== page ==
Houston: Uncommon Modern


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By Nonya Grenader

AIA Houston ArCH Center, Nov. 24, 2015, Feb. 19, 2016 (Panel Discussion and Catalog Release, Feb. 15)

“Cities need old buildings so badly it is probably impossible for vigorous streets and districts to grow without them. By old buildings, I mean not museum-piece old buildings, not old buildings in an excellent and expensive state of rehabilitation…but also a lot of plain, ordinary old low-value buildings…”
- Jane Jacobs, The Death and Life of Great American Cities

Houston Uncommon Modern Catalog cover Shipley's Do-Nuts, 3410 Ella Boulevard, c.1965. Photo: Rocio Carlon. Catalog Design: Jeffrey Liao


In 1961, Jane Jacobs, that astute observer of urban conditions, reminded us to look closely at the fabric of the city and its ordinary buildings. You know the type: a building that catches your eye for all sorts of reasons. Its façade may be boisterous or quiet; stubbornly asymmetrical or obediently composed. Its elevation may have a predictable rhythm, structural repetition, or decorative skin. These buildings are the ones we encounter every day and they are accessible to all, offering a welcome surprise on the

Delaney Harris-Finch and Anna Mod assembled the unique collection of images, and they note that, “Modernism suited Houston’s spirit of optimism in the three decades following World War II as the city’s built environment and psyche transformed from ‘Bayou City’ to ‘Space City’.” But the curators make a distinction between Houston’s iconic modernist landmarks, such as Phillip Johnson’s academic quadrangle at the University of St. Thomas or Mies van der Rohe’s additions to the Museum of Fine Arts, and the less recognized modern that is hidden in plain sight, ripe for discovery.

In that spirit of discovery, informed volunteers (active in Houston’s architectural and design community) were assigned quadrants of the city to discover and document overlooked structures, typically following highways, interstates and major traffic arteries. The result is a fascinating collection of the city’s secondary and tertiary mid-century buildings representing a catalog of early shops, offices, churches, diners and service centers. Some are thriving, some have been re-purposed, and others are on the verge
of neglect. Though more modest than their well-known counterparts, many of the buildings were designed by architects and their styles celebrate a particular time in Houston’s history.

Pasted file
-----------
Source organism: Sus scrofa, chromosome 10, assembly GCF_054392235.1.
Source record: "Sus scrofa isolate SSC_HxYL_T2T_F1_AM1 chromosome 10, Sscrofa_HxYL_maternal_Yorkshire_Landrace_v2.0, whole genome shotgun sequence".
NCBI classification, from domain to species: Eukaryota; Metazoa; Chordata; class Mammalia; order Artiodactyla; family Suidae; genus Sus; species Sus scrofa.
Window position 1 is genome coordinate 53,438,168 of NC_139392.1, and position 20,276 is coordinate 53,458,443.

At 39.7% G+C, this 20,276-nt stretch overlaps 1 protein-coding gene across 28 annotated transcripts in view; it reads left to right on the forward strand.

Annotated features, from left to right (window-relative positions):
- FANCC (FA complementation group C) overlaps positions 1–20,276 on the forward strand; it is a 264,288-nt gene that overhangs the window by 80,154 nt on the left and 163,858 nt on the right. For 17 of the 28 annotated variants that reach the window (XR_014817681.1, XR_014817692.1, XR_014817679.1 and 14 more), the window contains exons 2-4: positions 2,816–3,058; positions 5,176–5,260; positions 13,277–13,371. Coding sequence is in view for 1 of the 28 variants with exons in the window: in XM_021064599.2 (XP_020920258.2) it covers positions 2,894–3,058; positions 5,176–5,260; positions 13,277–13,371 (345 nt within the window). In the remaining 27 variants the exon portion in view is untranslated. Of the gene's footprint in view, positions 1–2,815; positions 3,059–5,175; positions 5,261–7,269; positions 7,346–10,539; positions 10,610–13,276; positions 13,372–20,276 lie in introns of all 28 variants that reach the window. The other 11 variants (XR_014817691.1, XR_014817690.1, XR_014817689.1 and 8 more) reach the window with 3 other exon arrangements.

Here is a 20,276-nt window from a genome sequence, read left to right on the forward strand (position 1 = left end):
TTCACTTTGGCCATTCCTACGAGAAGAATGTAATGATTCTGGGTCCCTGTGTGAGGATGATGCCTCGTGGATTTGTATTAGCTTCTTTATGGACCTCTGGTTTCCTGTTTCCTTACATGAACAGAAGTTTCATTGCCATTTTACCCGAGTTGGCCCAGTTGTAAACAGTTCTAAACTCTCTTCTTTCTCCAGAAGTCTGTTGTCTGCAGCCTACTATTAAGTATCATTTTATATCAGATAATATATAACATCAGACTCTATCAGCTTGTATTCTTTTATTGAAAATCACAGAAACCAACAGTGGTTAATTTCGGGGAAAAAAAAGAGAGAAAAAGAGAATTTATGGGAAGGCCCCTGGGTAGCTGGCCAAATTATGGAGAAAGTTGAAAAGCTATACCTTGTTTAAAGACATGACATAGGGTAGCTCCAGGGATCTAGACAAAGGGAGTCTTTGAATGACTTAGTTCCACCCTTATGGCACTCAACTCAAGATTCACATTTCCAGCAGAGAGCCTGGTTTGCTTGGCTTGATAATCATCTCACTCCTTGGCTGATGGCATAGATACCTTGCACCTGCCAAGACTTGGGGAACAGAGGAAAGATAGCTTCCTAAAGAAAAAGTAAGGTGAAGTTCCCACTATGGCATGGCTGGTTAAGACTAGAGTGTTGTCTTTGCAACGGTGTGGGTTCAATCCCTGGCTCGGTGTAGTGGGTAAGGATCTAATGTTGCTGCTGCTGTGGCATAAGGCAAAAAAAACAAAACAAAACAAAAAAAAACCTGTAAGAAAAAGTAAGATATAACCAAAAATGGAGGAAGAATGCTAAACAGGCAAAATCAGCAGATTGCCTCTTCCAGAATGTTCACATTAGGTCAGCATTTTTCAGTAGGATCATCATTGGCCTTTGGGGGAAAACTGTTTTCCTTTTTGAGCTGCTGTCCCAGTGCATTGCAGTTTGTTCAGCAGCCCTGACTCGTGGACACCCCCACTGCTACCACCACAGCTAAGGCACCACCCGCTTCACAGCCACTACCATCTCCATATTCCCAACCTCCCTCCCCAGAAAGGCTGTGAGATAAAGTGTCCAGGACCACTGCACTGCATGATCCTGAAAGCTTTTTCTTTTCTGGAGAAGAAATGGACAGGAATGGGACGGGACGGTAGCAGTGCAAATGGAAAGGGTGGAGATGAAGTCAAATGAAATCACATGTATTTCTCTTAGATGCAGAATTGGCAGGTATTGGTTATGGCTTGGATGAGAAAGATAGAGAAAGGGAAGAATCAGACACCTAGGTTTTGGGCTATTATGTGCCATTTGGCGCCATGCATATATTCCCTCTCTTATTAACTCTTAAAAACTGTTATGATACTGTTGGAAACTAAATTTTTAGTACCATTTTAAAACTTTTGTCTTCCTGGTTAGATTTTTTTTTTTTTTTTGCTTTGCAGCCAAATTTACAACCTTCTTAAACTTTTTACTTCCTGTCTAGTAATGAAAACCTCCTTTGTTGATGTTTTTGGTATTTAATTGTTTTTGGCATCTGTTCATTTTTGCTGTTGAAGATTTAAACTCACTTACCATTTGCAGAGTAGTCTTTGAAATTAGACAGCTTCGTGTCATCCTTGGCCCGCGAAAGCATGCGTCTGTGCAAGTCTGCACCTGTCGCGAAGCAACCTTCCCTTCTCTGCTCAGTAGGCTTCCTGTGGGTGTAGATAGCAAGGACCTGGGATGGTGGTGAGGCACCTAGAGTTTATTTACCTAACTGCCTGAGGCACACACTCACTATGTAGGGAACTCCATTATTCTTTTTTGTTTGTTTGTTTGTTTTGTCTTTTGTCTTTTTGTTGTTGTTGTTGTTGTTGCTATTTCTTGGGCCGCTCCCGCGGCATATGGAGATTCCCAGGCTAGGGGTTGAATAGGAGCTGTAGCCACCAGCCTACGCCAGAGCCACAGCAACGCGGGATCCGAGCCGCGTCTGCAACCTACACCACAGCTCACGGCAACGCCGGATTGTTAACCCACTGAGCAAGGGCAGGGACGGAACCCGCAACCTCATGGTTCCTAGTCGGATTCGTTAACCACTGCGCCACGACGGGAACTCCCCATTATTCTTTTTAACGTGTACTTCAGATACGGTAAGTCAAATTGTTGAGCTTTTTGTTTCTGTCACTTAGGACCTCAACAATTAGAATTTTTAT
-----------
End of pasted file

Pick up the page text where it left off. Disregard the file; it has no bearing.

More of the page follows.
AT&T Building (formerly the Prudential Insurance Company, 1975, S.I. Morris and Associates). Credit: Paul Hester
Wolf’s Department Store & Pawn Shop (formerly Wellworth Dry Goods)2701 Dowling Street, 1950. Credit: Peter Molik

The organization of the exhibit is particularly engaging, divided into categories that are as interesting and, at times, as quirky as the buildings themselves. From the straight forward categories (religious, mid-rise office) to the more abstract (bricks and curves, rectangular boxes) to the detail oriented (texture and repetition, obtuse gables), the assigned typology is a fascinating way to view the parts that add up to a satisfying whole. The accompanying text further illuminates a building’s affinity with the rest of its group. When a “diamond ribbon of bricks weaves across the elongated façade” of the Houston District Parole Board or “vertical concrete ribs repeat across all sides” of Fountainview Plaza, the viewer gains an appreciation for the variety of effects that can be achieved with familiar materials, linked by their compelling repetition and the play of light and shadow.

Houston Uncommon Modern Exhibit. ArCH Center Houston, November 2015. Credit: Rocio Carlon

These humble buildings are celebrated by the talented photographers that document them so vividly, using an appropriately straight forward style. Though some are viewed obliquely, many are shot in a frontal format that produces a stark elevation. The resulting images are reminiscent of Bernd and Hilla Becher’s beautifully constructed typologies of the seemingly ordinary: industrial buildings, cooling towers, and framework houses. Though the “Uncommon Modern” groupings are not set in the rigorous grid that the Becher’s employed, they are composed in interlocking clusters that may be enjoyed first as a collection, then slowly examined in parts.

The categories are presented like a group portrait with the various personalities emerging within a cohesive whole. In the “Boxes” category, the AT&T Building (formerly the Prudential Insurance Company, 1975, S.I. Morris and Associates) is a grid of deep, concrete-framed windows, laced with a red porcelain header. The image (Hester + Hardaway Photographers) is skillfully constructed to reveal the building’s exquisite composition and its abundant opportunities for shade. In a very different mode and category, the vernacular Wolf’s Department Store (Formerly Wellworth Dry Goods, 1950) is documented by photographer Peter Molick to reveal its exuberant street elevation, with a collage of pattern, color, and signage.

The 100+ images encompass a broad range, from the more refined edifice to the neighborhood hangout. Following Jacobs’ reflection on the importance of old buildings, not only those with a high pedigree but also those that give a city its everyday texture, the examples in this exhibit offer a context of longevity and diversity. They serve as a reminder that these buildings are often hidden, but provocatively open for discovery.

Credit: Peter Molik


Nonya Grenader, FAIA, has taught in the Rice University School of Architecture since 1994 where she is a Professor in Practice and the Associate Director of the Rice Building Workshop. Principal of her own small firm, Grenader's work focuses on the adaptive reuse of existing buildings as well as residential architecture. Her projects have received design awards from AIA Houston, Preservation Houston, and the Urban Land Institute.